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Grimm, Ep. 3.16, “The Show Must Go On” a fun, though defanged, world-builder

Grimm, Ep. 3.16, “The Show Must Go On” a fun, though defanged, world-builder

Grimm S03E16 promo image

Grimm, Season 3, Episode 16: “The Show Must Go On”
Written by Marc Gaffen & Kyle McVey
Directed by Paul A. Kaufman
Airs Fridays at 9pm EST on NBC

This week, on Grimm: Monroe and Rosalee stage an intervention, Adalind continues her flight, and Wu’s back on duty

Grimm continues its recent streak of entertaining, thoughtful episodes with “The Show Must Go On”, a mostly standalone episode that explores a new corner of the Wesen world, the sideshow. Adalind continues her flight from the clutches of Prince Viktor, who is improving as an antagonist but needs a slight tweak up into cackling villain mode to become truly memorable, and talk resumes of the coming Monroe/Rosalee wedding, but for the most part, this week’s episode explores the seedy underbelly of On-Demand woging.

The notion that Wesen can be psychologically harmed by continual woging is interesting and fits in nicely with their usual non-woged states. Wesen physiology and the history of Wesen evolution are intriguing mysteries lurking around the edges of the show and having details like this meted out in a natural, unforced way does a lot to keep the audience engaged. Is the woge state an unnatural one for Wesen, hence its eventual potential for harm? Did Wesen originate as humans who evolved to be compatible with various friendly bacteria that prompt differing woge states and abilities, not dissimilar to the virulent woge-ish prompting Grausen?

A major success of the series is that it can prompt these questions without feeling beholden to them. Its fairy tale tone and setting gives viewers an immediate reference point and willingness to buy in to unexplained phenomena and its main characters are not overly inquisitive in nature, so it feels natural to leave many questions about the Wesen world unexplored. When these do come up however, often prompted by the more scientifically-inclined Juliette, Monroe and Rosalee have answers and give them simply, demystifying the entire process and keeping the audience from clamoring for more- too much information could quickly ruin the magic and making sure these aspects of Wesen history feel relatable, rather than secretive or tantalizing, keeps viewers from feeling like they’re missing a piece of the Grimm puzzle.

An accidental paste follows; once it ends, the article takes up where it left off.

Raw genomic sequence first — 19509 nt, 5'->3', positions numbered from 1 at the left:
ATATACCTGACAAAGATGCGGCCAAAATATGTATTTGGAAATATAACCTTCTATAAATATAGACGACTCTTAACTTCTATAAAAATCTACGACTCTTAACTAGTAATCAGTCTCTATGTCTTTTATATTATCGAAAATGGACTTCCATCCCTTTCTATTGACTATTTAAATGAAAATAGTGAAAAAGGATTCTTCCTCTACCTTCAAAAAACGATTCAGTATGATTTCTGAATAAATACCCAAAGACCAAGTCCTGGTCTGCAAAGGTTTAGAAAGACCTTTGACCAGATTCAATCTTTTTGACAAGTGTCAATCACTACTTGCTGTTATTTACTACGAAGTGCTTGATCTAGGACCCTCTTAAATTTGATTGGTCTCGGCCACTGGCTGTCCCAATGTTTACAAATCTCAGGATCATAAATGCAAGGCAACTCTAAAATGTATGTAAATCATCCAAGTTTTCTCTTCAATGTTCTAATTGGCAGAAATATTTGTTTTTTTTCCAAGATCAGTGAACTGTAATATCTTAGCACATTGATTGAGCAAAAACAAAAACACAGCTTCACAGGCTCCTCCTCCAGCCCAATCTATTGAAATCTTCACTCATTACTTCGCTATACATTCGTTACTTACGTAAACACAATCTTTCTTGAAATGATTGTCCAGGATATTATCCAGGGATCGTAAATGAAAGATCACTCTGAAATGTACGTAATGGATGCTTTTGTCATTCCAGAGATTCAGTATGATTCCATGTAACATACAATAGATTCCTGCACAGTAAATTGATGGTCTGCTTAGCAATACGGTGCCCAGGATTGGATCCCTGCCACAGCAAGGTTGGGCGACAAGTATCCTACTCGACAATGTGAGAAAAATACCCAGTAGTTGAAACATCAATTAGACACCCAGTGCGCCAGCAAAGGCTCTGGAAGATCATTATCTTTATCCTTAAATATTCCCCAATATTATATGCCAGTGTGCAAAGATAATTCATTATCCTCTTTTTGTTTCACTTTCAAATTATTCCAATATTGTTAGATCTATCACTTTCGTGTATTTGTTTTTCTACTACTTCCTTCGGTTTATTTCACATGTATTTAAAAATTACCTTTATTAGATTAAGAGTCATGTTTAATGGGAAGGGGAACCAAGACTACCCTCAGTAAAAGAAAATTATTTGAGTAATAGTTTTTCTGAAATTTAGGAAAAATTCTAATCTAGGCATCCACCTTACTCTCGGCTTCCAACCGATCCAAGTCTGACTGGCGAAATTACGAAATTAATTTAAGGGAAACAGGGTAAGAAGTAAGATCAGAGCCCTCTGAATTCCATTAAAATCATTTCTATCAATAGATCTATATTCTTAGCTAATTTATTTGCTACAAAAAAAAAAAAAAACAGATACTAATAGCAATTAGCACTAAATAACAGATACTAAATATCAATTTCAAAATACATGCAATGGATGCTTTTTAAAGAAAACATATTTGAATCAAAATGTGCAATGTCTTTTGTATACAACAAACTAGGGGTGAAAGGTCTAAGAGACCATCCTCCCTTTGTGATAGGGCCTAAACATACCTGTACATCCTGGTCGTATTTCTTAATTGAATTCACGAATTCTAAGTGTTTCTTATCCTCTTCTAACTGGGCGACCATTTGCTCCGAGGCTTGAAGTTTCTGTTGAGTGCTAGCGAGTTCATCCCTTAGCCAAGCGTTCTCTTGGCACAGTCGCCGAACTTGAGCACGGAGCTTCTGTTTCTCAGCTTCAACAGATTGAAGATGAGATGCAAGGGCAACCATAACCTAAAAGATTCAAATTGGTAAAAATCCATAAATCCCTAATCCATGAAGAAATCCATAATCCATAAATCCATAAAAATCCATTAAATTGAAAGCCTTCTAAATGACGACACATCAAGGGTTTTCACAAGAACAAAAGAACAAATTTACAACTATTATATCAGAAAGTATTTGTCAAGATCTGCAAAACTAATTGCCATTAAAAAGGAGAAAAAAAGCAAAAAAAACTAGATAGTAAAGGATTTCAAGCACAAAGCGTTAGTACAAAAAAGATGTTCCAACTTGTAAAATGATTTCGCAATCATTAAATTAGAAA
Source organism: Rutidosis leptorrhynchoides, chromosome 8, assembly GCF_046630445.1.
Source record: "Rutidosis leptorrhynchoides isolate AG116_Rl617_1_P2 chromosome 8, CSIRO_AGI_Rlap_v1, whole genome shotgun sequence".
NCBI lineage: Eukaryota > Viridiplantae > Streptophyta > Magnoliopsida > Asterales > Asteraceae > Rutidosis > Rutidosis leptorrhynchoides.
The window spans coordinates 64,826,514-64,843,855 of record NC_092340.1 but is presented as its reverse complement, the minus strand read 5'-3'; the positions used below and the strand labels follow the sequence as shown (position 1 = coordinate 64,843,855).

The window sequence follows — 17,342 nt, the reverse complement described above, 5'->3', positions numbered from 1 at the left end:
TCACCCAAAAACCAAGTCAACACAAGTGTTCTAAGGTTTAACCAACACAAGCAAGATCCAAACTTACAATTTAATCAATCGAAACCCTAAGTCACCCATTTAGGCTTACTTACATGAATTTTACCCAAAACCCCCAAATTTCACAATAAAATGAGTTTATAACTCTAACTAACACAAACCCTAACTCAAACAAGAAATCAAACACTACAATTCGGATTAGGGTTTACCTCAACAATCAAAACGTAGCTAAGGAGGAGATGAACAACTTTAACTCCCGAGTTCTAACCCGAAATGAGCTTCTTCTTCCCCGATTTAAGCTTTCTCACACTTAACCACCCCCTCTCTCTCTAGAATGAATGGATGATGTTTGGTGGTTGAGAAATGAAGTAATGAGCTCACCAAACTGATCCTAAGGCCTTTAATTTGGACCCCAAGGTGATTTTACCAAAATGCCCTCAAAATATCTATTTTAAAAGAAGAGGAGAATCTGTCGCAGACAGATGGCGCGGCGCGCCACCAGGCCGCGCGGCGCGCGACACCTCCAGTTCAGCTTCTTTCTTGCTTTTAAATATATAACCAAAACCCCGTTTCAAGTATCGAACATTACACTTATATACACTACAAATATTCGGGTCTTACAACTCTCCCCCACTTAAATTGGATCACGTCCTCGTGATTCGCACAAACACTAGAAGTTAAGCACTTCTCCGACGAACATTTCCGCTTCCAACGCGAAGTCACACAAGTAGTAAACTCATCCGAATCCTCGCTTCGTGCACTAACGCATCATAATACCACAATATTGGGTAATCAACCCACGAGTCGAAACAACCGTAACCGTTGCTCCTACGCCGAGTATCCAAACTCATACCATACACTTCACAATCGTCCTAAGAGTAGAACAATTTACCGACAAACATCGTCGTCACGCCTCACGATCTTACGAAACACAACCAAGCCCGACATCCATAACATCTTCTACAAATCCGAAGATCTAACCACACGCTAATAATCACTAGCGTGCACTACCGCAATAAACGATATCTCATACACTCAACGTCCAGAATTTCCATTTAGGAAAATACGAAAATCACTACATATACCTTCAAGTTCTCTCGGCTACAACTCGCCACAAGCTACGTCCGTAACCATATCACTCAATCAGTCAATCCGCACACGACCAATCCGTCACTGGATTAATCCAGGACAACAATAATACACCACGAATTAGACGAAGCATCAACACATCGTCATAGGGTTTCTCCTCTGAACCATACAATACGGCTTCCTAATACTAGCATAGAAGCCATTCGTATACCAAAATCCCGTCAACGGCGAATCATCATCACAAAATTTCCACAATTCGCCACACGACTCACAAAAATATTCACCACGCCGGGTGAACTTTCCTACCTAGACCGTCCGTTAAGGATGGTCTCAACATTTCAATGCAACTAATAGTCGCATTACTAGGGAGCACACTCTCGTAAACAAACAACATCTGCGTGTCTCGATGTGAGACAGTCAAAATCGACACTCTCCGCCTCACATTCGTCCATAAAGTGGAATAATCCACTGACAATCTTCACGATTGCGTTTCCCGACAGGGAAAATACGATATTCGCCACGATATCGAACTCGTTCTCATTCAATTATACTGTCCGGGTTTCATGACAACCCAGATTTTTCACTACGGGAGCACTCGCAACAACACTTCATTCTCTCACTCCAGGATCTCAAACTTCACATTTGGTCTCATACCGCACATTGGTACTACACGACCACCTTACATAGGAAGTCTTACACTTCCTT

Grimm S03E16 promo imageWhile the carnival is fun and features likable actors and neat returning Wesen, there are a few issues. The tonal shift upon Rosalee’s audition at the carnival is palpable and effective, but comes out of nowhere. Had this theme of exploitation and dread been present from the first scenes, it would have given the episode an interesting, unsettling undercurrent. Instead it feels like business as usual, until Rosalee becomes involved. Bree Turner handles these scenes well, making the objectification and mistreatment of Rosalee by the ringleader disquieting without ever letting her feel victimized. But as soon as Rosalee’s out of the equation, and the rest of the performers take out the ringleader, there’s no implication that they’ll get out of this seedy business. There’s no sense that they should- it’s fine for the audience to ogle them, just not Rosalee; this tonal disconnect is jarring and undercuts the apparent message of the middle section of the episode.

The reveal of the Blutbad’s innocence in the initial crime is also a disappointment, simplifying and tidying this potentially murky situation. It’s an easy out and one this reviewer would have thought the Grimm writers would’ve been better than to take. With Nick’s moral shifts over the course of the season, from Boy Scout last year to executioner this year (in “One Night Stand” and, presumably by proxy, “Twelve Days of Krampus”), the question of what to do with a Wesen who has attacked out of sickness, rather than malice, seems right up Grimm’s current alley. Apparently not. We’ll see how much the show, and the characters’, morality continues to shift as we approach the end of what has been a comparatively strong and consistent season. Perhaps things aren’t headed to as dark a place as the start of the season implied.

Kate Kulzick